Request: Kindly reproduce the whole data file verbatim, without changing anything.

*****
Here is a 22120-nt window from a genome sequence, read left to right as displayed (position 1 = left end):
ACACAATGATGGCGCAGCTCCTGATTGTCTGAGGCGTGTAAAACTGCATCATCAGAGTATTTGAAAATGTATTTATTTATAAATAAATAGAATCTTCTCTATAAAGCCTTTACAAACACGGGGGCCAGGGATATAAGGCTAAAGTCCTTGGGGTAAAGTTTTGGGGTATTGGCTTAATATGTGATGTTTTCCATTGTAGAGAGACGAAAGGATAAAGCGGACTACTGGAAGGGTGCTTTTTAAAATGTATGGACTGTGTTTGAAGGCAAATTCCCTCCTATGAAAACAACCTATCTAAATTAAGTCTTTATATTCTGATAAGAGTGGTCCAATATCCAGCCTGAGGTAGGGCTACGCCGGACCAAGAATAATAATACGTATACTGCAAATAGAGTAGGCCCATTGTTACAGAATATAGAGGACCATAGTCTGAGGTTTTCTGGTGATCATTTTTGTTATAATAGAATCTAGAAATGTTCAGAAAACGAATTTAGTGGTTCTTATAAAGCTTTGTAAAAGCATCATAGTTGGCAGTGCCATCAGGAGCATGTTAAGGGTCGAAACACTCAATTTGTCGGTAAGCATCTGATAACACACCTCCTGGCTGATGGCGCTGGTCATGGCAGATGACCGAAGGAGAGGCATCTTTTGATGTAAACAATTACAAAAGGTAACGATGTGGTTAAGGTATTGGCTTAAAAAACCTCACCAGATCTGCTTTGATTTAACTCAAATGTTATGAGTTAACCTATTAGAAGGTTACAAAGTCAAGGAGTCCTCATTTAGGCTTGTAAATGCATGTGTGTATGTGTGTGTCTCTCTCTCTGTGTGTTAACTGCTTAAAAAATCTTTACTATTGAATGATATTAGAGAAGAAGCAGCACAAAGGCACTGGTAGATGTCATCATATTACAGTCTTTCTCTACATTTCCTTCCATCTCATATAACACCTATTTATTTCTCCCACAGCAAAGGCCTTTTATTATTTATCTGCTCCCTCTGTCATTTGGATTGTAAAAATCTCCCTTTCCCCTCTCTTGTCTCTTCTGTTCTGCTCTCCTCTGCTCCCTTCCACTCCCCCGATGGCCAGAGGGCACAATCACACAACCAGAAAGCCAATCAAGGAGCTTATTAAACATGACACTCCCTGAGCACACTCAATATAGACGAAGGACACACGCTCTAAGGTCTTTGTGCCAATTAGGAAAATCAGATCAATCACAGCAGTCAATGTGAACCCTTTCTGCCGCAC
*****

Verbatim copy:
Here is a 22120-nt window from a genome sequence, read left to right as displayed (position 1 = left end):
ACACAATGATGGCGCAGCTCCTGATTGTCTGAGGCGTGTAAAACTGCATCATCAGAGTATTTGAAAATGTATTTATTTATAAATAAATAGAATCTTCTCTATAAAGCCTTTACAAACACGGGGGCCAGGGATATAAGGCTAAAGTCCTTGGGGTAAAGTTTTGGGGTATTGGCTTAATATGTGATGTTTTCCATTGTAGAGAGACGAAAGGATAAAGCGGACTACTGGAAGGGTGCTTTTTAAAATGTATGGACTGTGTTTGAAGGCAAATTCCCTCCTATGAAAACAACCTATCTAAATTAAGTCTTTATATTCTGATAAGAGTGGTCCAATATCCAGCCTGAGGTAGGGCTACGCCGGACCAAGAATAATAATACGTATACTGCAAATAGAGTAGGCCCATTGTTACAGAATATAGAGGACCATAGTCTGAGGTTTTCTGGTGATCATTTTTGTTATAATAGAATCTAGAAATGTTCAGAAAACGAATTTAGTGGTTCTTATAAAGCTTTGTAAAAGCATCATAGTTGGCAGTGCCATCAGGAGCATGTTAAGGGTCGAAACACTCAATTTGTCGGTAAGCATCTGATAACACACCTCCTGGCTGATGGCGCTGGTCATGGCAGATGACCGAAGGAGAGGCATCTTTTGATGTAAACAATTACAAAAGGTAACGATGTGGTTAAGGTATTGGCTTAAAAAACCTCACCAGATCTGCTTTGATTTAACTCAAATGTTATGAGTTAACCTATTAGAAGGTTACAAAGTCAAGGAGTCCTCATTTAGGCTTGTAAATGCATGTGTGTATGTGTGTGTCTCTCTCTCTGTGTGTTAACTGCTTAAAAAATCTTTACTATTGAATGATATTAGAGAAGAAGCAGCACAAAGGCACTGGTAGATGTCATCATATTACAGTCTTTCTCTACATTTCCTTCCATCTCATATAACACCTATTTATTTCTCCCACAGCAAAGGCCTTTTATTATTTATCTGCTCCCTCTGTCATTTGGATTGTAAAAATCTCCCTTTCCCCTCTCTTGTCTCTTCTGTTCTGCTCTCCTCTGCTCCCTTCCACTCCCCCGATGGCCAGAGGGCACAATCACACAACCAGAAAGCCAATCAAGGAGCTTATTAAACATGACACTCCCTGAGCACACTCAATATAGACGAAGGACACACGCTCTAAGGTCTTTGTGCCAATTAGGAAAATCAGATCAATCACAGCAGTCAATGTGAACCCTTTCTGCCGCAC